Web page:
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pilots after osirak bomb.(Photo by: Courtesy)
Osirak raid leader's top fear: Running out of fuel
Josh Brannon
05/31/2006
Then-Lt. Col. Ze'ev Raz knew the eight F-16s he lead would reach and destroy the nuclear facility.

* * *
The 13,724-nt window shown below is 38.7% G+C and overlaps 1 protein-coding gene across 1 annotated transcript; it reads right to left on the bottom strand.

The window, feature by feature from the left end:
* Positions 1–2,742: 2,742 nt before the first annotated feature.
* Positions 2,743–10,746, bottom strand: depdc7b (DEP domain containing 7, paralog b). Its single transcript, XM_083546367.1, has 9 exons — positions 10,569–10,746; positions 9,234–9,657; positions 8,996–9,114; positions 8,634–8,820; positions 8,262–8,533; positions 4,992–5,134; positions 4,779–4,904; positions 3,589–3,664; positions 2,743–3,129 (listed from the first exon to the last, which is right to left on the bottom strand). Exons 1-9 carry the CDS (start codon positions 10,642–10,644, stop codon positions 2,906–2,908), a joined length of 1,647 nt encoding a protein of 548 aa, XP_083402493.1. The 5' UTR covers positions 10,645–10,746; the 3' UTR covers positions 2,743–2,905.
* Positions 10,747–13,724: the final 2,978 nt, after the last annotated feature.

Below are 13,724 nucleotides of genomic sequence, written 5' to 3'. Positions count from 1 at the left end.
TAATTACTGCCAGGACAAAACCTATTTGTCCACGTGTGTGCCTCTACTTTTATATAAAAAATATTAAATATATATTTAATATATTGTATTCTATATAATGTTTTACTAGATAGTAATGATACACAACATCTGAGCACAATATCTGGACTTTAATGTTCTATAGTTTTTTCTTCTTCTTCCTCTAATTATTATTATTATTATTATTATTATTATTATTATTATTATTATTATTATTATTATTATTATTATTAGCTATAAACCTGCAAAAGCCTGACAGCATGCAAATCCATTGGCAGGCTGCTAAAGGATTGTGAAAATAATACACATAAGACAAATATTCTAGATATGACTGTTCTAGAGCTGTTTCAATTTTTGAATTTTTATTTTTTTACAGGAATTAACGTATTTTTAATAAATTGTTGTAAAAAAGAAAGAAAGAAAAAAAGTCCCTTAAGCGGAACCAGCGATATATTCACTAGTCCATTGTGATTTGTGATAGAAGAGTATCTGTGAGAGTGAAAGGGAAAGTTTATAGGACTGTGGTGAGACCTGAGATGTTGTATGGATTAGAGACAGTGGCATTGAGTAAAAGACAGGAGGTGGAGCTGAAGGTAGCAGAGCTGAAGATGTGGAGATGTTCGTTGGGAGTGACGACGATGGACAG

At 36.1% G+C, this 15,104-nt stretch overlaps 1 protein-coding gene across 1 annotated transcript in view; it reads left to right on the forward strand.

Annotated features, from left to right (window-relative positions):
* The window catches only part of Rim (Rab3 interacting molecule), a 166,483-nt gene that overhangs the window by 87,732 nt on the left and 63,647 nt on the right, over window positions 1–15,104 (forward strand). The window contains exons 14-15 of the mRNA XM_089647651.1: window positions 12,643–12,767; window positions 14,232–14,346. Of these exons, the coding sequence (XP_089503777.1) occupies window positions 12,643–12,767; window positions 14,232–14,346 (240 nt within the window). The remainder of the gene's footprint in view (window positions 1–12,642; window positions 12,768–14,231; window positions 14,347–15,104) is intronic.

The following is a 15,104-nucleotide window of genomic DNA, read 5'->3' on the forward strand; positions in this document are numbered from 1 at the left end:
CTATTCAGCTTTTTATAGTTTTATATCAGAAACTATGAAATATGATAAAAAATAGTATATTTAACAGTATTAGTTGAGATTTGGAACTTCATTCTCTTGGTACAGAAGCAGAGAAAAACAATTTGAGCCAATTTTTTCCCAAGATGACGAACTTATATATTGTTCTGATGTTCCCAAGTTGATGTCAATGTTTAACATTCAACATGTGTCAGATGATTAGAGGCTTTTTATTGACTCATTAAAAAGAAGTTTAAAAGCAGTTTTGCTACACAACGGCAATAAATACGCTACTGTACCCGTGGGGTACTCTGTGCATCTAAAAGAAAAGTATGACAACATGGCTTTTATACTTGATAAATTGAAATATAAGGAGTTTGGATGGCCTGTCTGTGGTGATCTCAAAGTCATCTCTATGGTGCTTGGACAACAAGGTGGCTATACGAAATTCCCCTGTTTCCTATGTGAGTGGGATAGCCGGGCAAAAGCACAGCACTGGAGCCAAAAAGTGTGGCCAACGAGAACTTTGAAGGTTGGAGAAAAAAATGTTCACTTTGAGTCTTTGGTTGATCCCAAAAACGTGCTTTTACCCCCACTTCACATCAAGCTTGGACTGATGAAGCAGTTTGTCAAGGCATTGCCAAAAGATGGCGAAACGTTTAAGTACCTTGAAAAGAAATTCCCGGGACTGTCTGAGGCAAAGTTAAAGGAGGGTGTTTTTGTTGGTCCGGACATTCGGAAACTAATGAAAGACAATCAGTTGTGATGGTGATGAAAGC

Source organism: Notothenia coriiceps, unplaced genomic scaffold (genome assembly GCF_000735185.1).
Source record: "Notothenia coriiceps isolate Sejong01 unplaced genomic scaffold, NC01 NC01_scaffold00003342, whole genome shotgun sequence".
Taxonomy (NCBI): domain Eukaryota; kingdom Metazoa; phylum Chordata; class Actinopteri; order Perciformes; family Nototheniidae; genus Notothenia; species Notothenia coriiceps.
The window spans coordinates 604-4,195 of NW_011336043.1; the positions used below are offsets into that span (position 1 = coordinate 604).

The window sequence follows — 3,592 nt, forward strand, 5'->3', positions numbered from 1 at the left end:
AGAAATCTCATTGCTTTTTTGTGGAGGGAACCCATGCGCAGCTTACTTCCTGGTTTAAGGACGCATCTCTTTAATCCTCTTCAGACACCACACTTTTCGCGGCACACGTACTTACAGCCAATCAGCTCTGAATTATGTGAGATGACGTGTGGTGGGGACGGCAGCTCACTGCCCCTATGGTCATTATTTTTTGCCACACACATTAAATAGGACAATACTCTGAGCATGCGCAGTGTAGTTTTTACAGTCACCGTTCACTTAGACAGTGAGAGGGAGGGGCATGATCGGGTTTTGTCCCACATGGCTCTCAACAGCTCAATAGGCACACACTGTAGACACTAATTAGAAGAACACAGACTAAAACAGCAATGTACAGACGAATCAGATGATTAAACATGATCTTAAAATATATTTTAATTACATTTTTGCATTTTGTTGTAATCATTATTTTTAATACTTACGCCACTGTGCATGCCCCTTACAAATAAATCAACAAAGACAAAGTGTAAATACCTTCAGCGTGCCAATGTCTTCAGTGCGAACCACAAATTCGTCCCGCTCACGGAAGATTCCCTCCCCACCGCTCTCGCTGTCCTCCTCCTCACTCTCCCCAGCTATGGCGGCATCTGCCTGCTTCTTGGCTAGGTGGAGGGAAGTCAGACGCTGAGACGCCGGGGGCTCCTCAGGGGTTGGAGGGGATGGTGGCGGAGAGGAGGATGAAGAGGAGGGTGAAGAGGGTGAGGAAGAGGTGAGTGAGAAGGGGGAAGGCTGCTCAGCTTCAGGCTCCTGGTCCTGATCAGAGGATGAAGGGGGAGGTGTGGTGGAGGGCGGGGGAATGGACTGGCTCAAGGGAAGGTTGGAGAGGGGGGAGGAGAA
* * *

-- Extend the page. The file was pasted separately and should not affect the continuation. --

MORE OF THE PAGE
On the eve of Shavuot 1981, despite misgivings by some Israeli cabinet ministers surrounding the need for and ultimate efficacy of the mission, then-Lt. Col. Ze'ev Raz "had no doubt" that the strike force of eight F-16s he lead would reach and destroy the Osirak nuclear facility near Baghdad. On the other hand, he seriously doubted that he and the seven other pilots would have enough fuel to get back to Israel. Only a brazen decision to throw the "book" on flying their planes out the window and jettison fuel tanks to extend the planes' range did they manage to get back home. Twenty-five years later, the former Air Force commander says he backed Prime Minister Menachem Begin 100 percent in the decision, saying it was the right move at the right time. However, despite perceived similarities, the threat posed by Iranian President Mahmoud Ahmadinejad's nuclear ambitious regime is "completely different" says Raz, who advises against taking a similar gamble with Iran. "Begin wanted to wait until he had cabinet unity. Ministers Yosef Burg, Yigael Yadin and Ezer Weizman initially did not agree, they did not think it would do any good," Raz told The Jerusalem Post. 'Shimon Peres, to this day, still says it was a big mistake, but in the end, Chief of General Staff Rafael Eitan, Air Force general David Ivry, and Begin himself persuaded the other ministers to go along with the raid." Raz was a soldier, battle-hardened in the Yom Kippur War, and he left the bickering to the politicians. His only concern was completing the mission, and returning home the seven pilots he personally chose for the raid. "The first person I consulted was my Captain Ilan," Raz said, referring to Ilan Ramon, who became Israel's first astronaut and who died in the Columbia space shuttle disaster in 2003. "Ilan said it was slightly out of range, but we figured out that if we jettisoned the external fuel tanks the moment they were empty, we ridded ourselves of the drag and significantly increased our range." Dropping the external fuel tanks was dangerous in itself, with the wings of the jets crowded with 1,000 kg bombs. "Now it looks like we had no choice, but at the time it was crazy," Raz said. "There was war between Iran and Iraq at the time, and the Iranians tried to bomb Osirak, so we thought the Iraqis would be prepared. They had the SA-2 and SA-6 (air defense systems), and the MiG-23 and other Russian and French-made jets, and, on top of that, the place itself was flat and easy to defend. They could see our planes 20 minutes before we bombed the place." "None of the pilots could believe it, no jet fighters, no radar, no missile systems locking on to us. There was some anti-aircraft fire, but that was ineffective." Raz describes the bombing as picture-perfect. "All 16 bombs hit dead-on," he says with pride. Iraq's nuclear reactor was demolished. On the 90-minute flight back to Israel, no one tried to intercept them, he recalled. "Everything went as well as we could have planned. If I were religious, I would tell you it was the hand of god," he said. "A short time after the raid, the same instructors who taught us how to fly the F-16s when we received them the year before came to speak with us at the Ramat David air base. They asked us how we were able to fly the mission while lacking the refueling system technology at the time, and we explained to them how we jettisoned the tanks to extend the range, something that was forbidden 'according to the book.'" "For Americans, everything is by the book, forbidden really means forbidden. They are not Israelis," Raz laughed. Using Osirak as a case study, Teheran has spread out and buried its nuclear facilities, and with a defense consisting of Russian SA-2, SA-5, SA-6 as well as shoulder-launched SA-7 missiles, the challenge of crippling Iran's nuclear projects was beyond the reach of the Israeli air force, and or even a sustained air attack by Americans, says Raz. "I don't see anyone stopping the Iranian project. The IAF can do damage to some of the facilities, but cannot stop them as a whole. You would have to go there physically, with an army on the ground, and this should be done with coalitions and super-powers, like in [the Gulf War] in 1991," Raz said.
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